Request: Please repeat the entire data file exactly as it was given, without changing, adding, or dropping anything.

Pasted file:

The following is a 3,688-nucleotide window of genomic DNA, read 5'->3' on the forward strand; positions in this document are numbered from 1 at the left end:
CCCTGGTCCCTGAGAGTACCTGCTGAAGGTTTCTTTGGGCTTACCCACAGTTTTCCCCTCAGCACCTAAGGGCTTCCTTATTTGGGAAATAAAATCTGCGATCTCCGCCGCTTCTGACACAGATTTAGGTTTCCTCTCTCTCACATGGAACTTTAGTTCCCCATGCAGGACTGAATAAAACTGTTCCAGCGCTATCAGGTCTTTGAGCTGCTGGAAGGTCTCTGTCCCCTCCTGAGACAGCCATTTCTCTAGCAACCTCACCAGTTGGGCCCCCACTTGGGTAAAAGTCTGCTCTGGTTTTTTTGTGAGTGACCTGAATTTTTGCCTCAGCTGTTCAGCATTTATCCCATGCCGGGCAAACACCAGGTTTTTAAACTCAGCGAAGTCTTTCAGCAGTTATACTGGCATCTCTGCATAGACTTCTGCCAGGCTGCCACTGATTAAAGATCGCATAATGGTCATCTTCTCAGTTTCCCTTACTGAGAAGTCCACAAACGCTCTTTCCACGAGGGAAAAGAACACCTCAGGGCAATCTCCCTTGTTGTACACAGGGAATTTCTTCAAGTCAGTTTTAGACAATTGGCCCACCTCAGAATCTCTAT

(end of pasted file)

The following is a 3,688-nucleotide window of genomic DNA, read 5'->3' on the forward strand; positions in this document are numbered from 1 at the left end:
CCCTGGTCCCTGAGAGTACCTGCTGAAGGTTTCTTTGGGCTTACCCACAGTTTTCCCCTCAGCACCTAAGGGCTTCCTTATTTGGGAAATAAAATCTGCGATCTCCGCCGCTTCTGACACAGATTTAGGTTTCCTCTCTCTCACATGGAACTTTAGTTCCCCATGCAGGACTGAATAAAACTGTTCCAGCGCTATCAGGTCTTTGAGCTGCTGGAAGGTCTCTGTCCCCTCCTGAGACAGCCATTTCTCTAGCAACCTCACCAGTTGGGCCCCCACTTGGGTAAAAGTCTGCTCTGGTTTTTTTGTGAGTGACCTGAATTTTTGCCTCAGCTGTTCAGCATTTATCCCATGCCGGGCAAACACCAGGTTTTTAAACTCAGCGAAGTCTTTCAGCAGTTATACTGGCATCTCTGCATAGACTTCTGCCAGGCTGCCACTGATTAAAGATCGCATAATGGTCATCTTCTCAGTTTCCCTTACTGAGAAGTCCACAAACGCTCTTTCCACGAGGGAAAAGAACACCTCAGGGCAATCTCCCTTGTTGTACACAGGGAATTTCTTCAAGTCAGTTTTAGACAATTGGCCCACCTCAGAATCTCTAT